Considering that 80% of all known fossil fuels must stay in the ground to avoid warming by more than 2 degrees as well as the need to ensure Pension funds are not left in these potentially stranded assets, will the Council recommend that the Derbyshire County Council Pension Fund
- Immediately freeze any new investments in fossil fuels?
- Divest from direct ownership and any commingled funds that include fossil fuel public equities and corporate bonds within 5 years
1. Derby City Council has no direct investments in fossil fuel industries but the Derbyshire County Council Pension Fund has £290 million invested in fossil fuel industries, including Royal Dutch Shell, BP and Rio Tinto. Fossil fuel industries make up nearly 6% of the pension fund.[a]
2. The pension fund affects over 170 employers in Derbyshire including Derbyshire County Council, all the borough and District Councils in Derbyshire [b]; Derby City Council; Chesterfield College; Derby College; Derbyshire Fire Authority; Derbyshire Police Authority; Peak District National Park Authority; University of Derby and a large group of smaller employers.
3. 97% of climate scientists agree that humans are the primary cause of recent climate change, largely due to the release of greenhouse gases from the combustion of oil, coal and gas for heat and power.
Climate change is happening now – we’re already experiencing global temperature rise, warming oceans, shrinking ice sheets and more frequent and intense extreme weather events. [c] Whole ecosystems are threatened, and people’s lives are at risk due to flooding, food and water insecurity, creating climate change refugees. [d]
4. In order to stop the global climate warming by 2 °C above pre-industrial levels and avert global catastrophe, 80% of all known fossil fuels must stay in the ground. [e] By removing investments in fossil fuel companies Derbyshire County Council will be showing its commitment to creating a healthy, sustainable future for both the people of Derbyshire and the planet as a whole.
5. There is also a financial argument to divest from fossil fuels. The need and growing political pressure to leave as much of our fossil fuels in the ground make the risk of stranded assets (worthless fuel stocks that regulation will prevent from being burned) very real. [f] At the same time it is becoming more expensive both to find and to extract the remaining fuel deposits, while, renewable energy technology is becoming more efficient and less expensive. [g]. Both of these factors create risks for investors. People and institutions that own shares in fossil fuel companies will see the value of their investments decrease. [h]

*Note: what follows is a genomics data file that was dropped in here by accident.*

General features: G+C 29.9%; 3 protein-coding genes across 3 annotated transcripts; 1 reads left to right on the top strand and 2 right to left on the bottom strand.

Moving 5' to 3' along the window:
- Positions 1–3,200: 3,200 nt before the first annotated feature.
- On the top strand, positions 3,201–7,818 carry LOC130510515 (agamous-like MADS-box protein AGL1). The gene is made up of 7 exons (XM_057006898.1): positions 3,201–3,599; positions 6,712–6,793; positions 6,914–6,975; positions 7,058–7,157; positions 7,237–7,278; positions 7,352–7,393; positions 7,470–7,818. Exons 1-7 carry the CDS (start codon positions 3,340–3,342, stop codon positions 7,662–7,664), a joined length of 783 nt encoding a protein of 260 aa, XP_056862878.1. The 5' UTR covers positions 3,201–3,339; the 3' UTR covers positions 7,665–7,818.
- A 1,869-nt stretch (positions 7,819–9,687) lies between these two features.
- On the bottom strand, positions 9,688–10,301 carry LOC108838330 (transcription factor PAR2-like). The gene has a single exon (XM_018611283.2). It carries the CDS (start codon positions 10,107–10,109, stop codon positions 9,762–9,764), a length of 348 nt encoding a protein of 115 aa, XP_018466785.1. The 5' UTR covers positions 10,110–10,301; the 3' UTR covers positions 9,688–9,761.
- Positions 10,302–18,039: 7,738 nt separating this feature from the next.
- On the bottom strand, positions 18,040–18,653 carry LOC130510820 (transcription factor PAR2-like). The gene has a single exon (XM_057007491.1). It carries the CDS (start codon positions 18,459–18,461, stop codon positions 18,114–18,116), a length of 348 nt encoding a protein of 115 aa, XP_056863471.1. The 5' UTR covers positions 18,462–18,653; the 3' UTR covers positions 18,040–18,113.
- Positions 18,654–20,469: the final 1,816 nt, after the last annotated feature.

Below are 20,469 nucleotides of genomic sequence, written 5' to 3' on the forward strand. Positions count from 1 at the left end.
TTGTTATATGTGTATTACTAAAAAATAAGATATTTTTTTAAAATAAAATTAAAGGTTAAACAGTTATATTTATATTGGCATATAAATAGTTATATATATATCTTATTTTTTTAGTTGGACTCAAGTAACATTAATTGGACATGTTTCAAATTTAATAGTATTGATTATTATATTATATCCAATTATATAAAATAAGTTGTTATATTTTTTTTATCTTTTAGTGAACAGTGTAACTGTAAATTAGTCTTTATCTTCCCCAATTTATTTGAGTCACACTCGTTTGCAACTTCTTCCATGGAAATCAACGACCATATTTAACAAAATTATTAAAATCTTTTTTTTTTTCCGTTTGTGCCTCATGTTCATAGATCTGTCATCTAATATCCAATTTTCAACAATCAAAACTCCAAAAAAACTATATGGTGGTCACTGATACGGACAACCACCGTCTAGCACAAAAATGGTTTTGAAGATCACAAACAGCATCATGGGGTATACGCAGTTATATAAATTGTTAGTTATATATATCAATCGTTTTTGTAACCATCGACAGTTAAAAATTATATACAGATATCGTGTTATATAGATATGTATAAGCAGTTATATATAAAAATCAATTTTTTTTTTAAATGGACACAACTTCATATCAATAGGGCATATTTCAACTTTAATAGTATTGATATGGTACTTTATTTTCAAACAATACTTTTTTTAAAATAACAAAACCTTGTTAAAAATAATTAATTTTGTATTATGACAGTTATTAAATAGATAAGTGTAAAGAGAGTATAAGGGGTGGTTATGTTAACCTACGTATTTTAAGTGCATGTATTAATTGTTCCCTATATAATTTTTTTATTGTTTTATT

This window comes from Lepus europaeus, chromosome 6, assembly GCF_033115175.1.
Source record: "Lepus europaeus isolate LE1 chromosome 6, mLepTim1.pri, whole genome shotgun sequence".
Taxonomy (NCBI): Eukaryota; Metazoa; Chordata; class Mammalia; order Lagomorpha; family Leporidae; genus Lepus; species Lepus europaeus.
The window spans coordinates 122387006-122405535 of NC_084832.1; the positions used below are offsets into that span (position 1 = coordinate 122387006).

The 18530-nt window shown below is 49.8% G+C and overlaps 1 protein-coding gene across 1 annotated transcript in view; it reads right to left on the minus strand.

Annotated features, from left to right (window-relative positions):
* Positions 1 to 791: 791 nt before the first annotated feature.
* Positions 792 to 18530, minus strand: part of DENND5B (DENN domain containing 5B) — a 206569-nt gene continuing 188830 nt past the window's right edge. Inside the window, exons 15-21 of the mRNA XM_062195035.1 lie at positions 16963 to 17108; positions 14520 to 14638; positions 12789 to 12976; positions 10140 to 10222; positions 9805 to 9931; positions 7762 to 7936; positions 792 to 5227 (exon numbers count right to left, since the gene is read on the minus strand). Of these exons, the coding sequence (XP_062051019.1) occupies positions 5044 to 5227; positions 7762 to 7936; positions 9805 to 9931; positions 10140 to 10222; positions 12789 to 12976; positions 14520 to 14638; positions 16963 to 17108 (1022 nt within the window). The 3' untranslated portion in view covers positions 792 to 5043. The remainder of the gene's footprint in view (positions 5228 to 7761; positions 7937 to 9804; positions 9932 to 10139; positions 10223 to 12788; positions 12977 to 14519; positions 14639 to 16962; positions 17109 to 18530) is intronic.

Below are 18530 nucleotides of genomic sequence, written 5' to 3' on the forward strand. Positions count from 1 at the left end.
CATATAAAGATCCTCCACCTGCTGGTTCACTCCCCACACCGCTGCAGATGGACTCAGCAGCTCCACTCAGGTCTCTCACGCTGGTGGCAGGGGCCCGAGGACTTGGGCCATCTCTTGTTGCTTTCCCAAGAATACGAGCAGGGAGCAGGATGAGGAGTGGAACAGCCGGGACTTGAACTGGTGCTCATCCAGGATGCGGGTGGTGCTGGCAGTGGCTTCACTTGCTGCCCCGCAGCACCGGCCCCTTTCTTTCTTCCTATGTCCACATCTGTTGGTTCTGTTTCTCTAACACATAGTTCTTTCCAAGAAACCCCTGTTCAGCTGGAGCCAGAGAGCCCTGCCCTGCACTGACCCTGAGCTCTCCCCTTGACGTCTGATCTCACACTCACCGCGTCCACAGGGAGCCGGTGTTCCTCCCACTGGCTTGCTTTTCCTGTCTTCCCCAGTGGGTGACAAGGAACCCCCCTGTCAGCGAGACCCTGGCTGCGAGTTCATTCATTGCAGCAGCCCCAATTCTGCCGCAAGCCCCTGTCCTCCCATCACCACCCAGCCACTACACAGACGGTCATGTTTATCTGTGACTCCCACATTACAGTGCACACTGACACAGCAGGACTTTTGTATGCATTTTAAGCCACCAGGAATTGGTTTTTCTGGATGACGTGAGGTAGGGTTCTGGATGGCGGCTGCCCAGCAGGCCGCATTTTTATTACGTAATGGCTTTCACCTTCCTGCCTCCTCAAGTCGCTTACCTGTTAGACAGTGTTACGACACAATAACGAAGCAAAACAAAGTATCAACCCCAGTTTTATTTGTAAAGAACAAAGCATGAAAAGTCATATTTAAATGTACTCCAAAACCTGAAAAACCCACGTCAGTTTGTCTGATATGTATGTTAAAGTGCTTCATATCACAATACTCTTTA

6. Institutions across the world including churches and universities, the Environment Agency [ i] as well as local authorities in the UK such as Bristol City Council and Oxford City Council have already committed to divest from fossil fuels. [ j] Let’s see Derbyshire join them in making this small but impactful commitment.
7. The above question is forms part of the Derbyshire wide petition, which can be downloaded from http://www.transitionchesterfield.org/divest-derbyshire/ This petition is supported by the following Derbyshire organisations (in alphabetical order): Calow Against Gas Extraction (CAGE); Derby Climate Coalition; Glossopdale Transition Initiative; Melbourne Area Transition; Sustainable Edale; Sustainable Hayfield; Transition Belper; Transition Chesterfield, Transition Hope Valley, Transition New Mills. Transition Wirksworth; University of Derby Students’ Union.
[a] The Fund’s 10 largest Equity Investments at 31 March 2015 were as follows:
|Name of company||Value of Holding£000s|
|Royal Dutch Shell plc||64,801|
|British American Tobacco plc||35,757|
|Mercantile Investment Trust plc||26,746|
[b] Amber Valley Borough Council; Bolsover District Council; Chesterfield Borough Council; Derby City Council; Derbyshire Dales District Council; Erewash Borough Council; High Peak Borough Council; North East Derbyshire District Council; South Derbyshire District Council